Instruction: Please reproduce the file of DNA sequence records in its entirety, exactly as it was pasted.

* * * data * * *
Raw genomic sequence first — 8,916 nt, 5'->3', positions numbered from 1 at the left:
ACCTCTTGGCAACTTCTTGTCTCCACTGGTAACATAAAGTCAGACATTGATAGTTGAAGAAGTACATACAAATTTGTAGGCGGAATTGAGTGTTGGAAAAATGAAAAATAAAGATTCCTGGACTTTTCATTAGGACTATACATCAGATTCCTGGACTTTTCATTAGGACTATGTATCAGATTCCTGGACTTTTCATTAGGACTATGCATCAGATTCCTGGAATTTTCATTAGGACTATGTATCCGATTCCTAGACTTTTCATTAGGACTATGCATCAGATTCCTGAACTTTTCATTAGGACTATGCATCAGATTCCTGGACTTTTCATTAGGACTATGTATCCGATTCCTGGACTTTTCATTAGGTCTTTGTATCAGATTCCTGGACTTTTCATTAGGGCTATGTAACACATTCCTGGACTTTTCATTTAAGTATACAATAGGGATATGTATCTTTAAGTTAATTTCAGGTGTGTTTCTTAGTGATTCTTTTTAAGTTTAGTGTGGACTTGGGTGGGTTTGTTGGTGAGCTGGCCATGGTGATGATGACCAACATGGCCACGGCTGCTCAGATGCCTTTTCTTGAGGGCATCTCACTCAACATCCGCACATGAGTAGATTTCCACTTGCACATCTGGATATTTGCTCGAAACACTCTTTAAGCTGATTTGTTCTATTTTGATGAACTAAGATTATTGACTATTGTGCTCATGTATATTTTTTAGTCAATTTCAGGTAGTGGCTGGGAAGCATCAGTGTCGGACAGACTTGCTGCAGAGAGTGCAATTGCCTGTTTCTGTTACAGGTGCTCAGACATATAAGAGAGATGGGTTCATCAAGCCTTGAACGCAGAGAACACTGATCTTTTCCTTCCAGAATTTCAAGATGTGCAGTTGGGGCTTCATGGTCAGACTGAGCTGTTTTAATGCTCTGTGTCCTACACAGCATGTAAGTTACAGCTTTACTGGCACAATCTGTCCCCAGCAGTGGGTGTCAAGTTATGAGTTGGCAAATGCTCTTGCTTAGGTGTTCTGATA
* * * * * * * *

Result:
Raw genomic sequence first — 8,916 nt, 5'->3', positions numbered from 1 at the left:
ACCTCTTGGCAACTTCTTGTCTCCACTGGTAACATAAAGTCAGACATTGATAGTTGAAGAAGTACATACAAATTTGTAGGCGGAATTGAGTGTTGGAAAAATGAAAAATAAAGATTCCTGGACTTTTCATTAGGACTATACATCAGATTCCTGGACTTTTCATTAGGACTATGTATCAGATTCCTGGACTTTTCATTAGGACTATGCATCAGATTCCTGGAATTTTCATTAGGACTATGTATCCGATTCCTAGACTTTTCATTAGGACTATGCATCAGATTCCTGAACTTTTCATTAGGACTATGCATCAGATTCCTGGACTTTTCATTAGGACTATGTATCCGATTCCTGGACTTTTCATTAGGTCTTTGTATCAGATTCCTGGACTTTTCATTAGGGCTATGTAACACATTCCTGGACTTTTCATTTAAGTATACAATAGGGATATGTATCTTTAAGTTAATTTCAGGTGTGTTTCTTAGTGATTCTTTTTAAGTTTAGTGTGGACTTGGGTGGGTTTGTTGGTGAGCTGGCCATGGTGATGATGACCAACATGGCCACGGCTGCTCAGATGCCTTTTCTTGAGGGCATCTCACTCAACATCCGCACATGAGTAGATTTCCACTTGCACATCTGGATATTTGCTCGAAACACTCTTTAAGCTGATTTGTTCTATTTTGATGAACTAAGATTATTGACTATTGTGCTCATGTATATTTTTTAGTCAATTTCAGGTAGTGGCTGGGAAGCATCAGTGTCGGACAGACTTGCTGCAGAGAGTGCAATTGCCTGTTTCTGTTACAGGTGCTCAGACATATAAGAGAGATGGGTTCATCAAGCCTTGAACGCAGAGAACACTGATCTTTTCCTTCCAGAATTTCAAGATGTGCAGTTGGGGCTTCATGGTCAGACTGAGCTGTTTTAATGCTCTGTGTCCTACACAGCATGTAAGTTACAGCTTTACTGGCACAATCTGTCCCCAGCAGTGGGTGTCAAGTTATGAGTTGGCAAATGCTCTTGCTTAGGTGTTCTGATA